Ansar Dine, the Islamist group that controls Mali's north, destroyed historic tombs and damaged a mosque this weekend, saying the religious landmarks constitute idolatry.
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Islamists in northern Mali have drawn both domestic and international condemnation after they destroyed seven historic tombs and the door to an ancient mosque in Timbuktu over the weekend. The shrines to the saints are important to local Sufi Muslims, but Mali’s Islamists say that such religious landmarks constitute idolatry.
Mali has been unstable since a military coup sparked fighting in March. Much of the country is still in grave turmoil, with Islamist group Ansar Dine now in control of the north. In the face of such an uncertain future, the United Nations’ cultural agency just last week listed Timbuktu as an endangered world heritage site.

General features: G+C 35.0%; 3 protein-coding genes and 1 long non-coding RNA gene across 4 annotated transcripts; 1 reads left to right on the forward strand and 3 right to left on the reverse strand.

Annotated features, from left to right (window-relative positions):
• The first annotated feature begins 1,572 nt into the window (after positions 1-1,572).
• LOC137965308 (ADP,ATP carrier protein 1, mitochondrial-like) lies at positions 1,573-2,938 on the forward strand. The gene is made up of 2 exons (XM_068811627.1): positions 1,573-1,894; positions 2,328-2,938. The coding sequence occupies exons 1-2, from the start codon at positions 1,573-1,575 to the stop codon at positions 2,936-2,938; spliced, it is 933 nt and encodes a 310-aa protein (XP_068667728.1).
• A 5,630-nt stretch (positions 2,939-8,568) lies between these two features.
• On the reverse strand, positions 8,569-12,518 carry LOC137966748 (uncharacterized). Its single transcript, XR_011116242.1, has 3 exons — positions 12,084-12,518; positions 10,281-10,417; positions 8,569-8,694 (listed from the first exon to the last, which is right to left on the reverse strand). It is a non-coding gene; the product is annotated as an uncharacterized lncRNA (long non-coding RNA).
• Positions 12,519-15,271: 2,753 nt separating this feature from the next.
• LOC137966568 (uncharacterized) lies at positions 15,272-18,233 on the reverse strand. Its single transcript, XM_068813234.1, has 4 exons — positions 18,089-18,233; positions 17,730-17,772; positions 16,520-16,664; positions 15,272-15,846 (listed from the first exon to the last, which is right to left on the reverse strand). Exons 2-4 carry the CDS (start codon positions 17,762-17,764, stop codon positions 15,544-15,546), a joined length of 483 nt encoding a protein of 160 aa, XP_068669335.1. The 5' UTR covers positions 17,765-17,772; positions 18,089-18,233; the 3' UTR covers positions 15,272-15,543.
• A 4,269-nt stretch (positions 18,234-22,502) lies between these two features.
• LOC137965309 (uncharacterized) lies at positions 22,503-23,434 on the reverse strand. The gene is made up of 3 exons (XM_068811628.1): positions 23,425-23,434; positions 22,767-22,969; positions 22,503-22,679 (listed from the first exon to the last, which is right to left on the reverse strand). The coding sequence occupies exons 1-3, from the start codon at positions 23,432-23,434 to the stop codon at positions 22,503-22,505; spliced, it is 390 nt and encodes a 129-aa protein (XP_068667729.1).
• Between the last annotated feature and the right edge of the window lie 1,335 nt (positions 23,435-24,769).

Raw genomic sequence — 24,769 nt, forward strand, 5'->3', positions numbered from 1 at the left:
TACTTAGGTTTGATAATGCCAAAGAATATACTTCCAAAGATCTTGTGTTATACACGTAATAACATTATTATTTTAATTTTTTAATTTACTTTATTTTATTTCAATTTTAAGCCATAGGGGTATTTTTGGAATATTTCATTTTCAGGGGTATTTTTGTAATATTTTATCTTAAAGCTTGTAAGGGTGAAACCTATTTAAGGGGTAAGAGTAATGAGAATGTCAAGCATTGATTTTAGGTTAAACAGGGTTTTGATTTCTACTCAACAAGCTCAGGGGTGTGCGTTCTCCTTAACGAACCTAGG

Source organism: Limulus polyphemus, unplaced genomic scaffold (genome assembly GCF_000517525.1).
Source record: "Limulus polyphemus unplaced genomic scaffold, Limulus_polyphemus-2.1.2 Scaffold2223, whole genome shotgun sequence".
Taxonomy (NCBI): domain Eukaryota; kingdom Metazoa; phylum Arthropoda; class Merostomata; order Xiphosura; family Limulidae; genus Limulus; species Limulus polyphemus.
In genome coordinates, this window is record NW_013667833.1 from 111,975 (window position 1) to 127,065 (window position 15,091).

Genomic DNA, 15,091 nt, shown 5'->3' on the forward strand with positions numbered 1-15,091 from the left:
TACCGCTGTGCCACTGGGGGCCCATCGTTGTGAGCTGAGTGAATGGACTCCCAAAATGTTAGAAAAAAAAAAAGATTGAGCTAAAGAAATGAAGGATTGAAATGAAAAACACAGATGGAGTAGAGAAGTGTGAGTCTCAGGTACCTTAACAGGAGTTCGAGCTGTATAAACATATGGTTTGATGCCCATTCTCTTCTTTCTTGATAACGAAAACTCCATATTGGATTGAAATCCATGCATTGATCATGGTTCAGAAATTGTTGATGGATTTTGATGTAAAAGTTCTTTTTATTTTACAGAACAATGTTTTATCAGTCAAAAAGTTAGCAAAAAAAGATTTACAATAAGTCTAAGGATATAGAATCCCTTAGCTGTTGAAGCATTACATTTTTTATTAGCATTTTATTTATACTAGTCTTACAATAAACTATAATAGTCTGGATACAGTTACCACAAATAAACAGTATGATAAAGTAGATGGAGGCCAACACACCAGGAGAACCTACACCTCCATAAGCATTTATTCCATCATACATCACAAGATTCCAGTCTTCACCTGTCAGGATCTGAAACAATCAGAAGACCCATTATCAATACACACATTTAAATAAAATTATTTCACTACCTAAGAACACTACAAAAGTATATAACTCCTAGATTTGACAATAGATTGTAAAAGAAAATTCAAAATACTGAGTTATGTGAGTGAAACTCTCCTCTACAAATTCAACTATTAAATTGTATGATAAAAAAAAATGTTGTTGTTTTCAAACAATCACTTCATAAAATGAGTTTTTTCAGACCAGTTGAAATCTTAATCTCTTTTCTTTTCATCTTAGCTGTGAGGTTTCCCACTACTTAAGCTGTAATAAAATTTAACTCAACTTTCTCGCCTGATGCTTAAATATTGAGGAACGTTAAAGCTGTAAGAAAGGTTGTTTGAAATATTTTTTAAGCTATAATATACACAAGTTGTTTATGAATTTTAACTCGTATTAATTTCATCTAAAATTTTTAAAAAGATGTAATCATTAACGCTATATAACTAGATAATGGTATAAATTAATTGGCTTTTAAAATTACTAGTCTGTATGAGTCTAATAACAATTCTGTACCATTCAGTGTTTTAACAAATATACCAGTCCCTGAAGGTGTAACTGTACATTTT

The group is already facing harsh international criticism for the attack, which is likely to result in alienation on the global stage, as happened to the Taliban in March 2001 when they blew up 6th century Buddha statues in Afghanistan’s Bamiyan province.